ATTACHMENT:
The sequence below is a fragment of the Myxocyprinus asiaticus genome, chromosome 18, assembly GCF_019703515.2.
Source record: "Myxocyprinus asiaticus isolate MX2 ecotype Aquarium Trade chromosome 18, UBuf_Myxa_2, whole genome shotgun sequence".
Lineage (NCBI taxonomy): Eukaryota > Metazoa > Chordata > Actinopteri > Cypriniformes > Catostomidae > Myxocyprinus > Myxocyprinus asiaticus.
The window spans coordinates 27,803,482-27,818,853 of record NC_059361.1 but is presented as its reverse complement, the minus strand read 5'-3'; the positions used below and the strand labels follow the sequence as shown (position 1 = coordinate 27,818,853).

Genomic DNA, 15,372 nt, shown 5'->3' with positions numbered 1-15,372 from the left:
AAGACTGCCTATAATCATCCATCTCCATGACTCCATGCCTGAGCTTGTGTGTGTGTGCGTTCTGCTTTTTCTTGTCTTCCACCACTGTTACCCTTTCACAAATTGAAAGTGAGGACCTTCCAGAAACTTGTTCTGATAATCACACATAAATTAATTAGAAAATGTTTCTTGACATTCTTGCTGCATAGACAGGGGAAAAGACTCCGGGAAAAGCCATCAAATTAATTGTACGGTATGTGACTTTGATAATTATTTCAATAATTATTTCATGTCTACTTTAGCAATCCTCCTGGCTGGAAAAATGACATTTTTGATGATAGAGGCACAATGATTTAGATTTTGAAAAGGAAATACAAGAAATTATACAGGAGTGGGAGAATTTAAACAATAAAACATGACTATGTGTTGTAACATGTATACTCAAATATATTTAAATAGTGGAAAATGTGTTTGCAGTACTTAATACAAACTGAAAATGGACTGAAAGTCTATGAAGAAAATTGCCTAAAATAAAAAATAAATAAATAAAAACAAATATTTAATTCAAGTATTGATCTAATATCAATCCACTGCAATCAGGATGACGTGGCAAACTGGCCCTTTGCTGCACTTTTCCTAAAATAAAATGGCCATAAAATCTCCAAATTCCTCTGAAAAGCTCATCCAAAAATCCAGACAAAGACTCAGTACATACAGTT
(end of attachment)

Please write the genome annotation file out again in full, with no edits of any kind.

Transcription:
The sequence below is a fragment of the Myxocyprinus asiaticus genome, chromosome 18, assembly GCF_019703515.2.
Source record: "Myxocyprinus asiaticus isolate MX2 ecotype Aquarium Trade chromosome 18, UBuf_Myxa_2, whole genome shotgun sequence".
Lineage (NCBI taxonomy): Eukaryota > Metazoa > Chordata > Actinopteri > Cypriniformes > Catostomidae > Myxocyprinus > Myxocyprinus asiaticus.
The window spans coordinates 27,803,482-27,818,853 of record NC_059361.1 but is presented as its reverse complement, the minus strand read 5'-3'; the positions used below and the strand labels follow the sequence as shown (position 1 = coordinate 27,818,853).

Genomic DNA, 15,372 nt, shown 5'->3' with positions numbered 1-15,372 from the left:
AAGACTGCCTATAATCATCCATCTCCATGACTCCATGCCTGAGCTTGTGTGTGTGTGCGTTCTGCTTTTTCTTGTCTTCCACCACTGTTACCCTTTCACAAATTGAAAGTGAGGACCTTCCAGAAACTTGTTCTGATAATCACACATAAATTAATTAGAAAATGTTTCTTGACATTCTTGCTGCATAGACAGGGGAAAAGACTCCGGGAAAAGCCATCAAATTAATTGTACGGTATGTGACTTTGATAATTATTTCAATAATTATTTCATGTCTACTTTAGCAATCCTCCTGGCTGGAAAAATGACATTTTTGATGATAGAGGCACAATGATTTAGATTTTGAAAAGGAAATACAAGAAATTATACAGGAGTGGGAGAATTTAAACAATAAAACATGACTATGTGTTGTAACATGTATACTCAAATATATTTAAATAGTGGAAAATGTGTTTGCAGTACTTAATACAAACTGAAAATGGACTGAAAGTCTATGAAGAAAATTGCCTAAAATAAAAAATAAATAAATAAAAACAAATATTTAATTCAAGTATTGATCTAATATCAATCCACTGCAATCAGGATGACGTGGCAAACTGGCCCTTTGCTGCACTTTTCCTAAAATAAAATGGCCATAAAATCTCCAAATTCCTCTGAAAAGCTCATCCAAAAATCCAGACAAAGACTCAGTACATACAGTT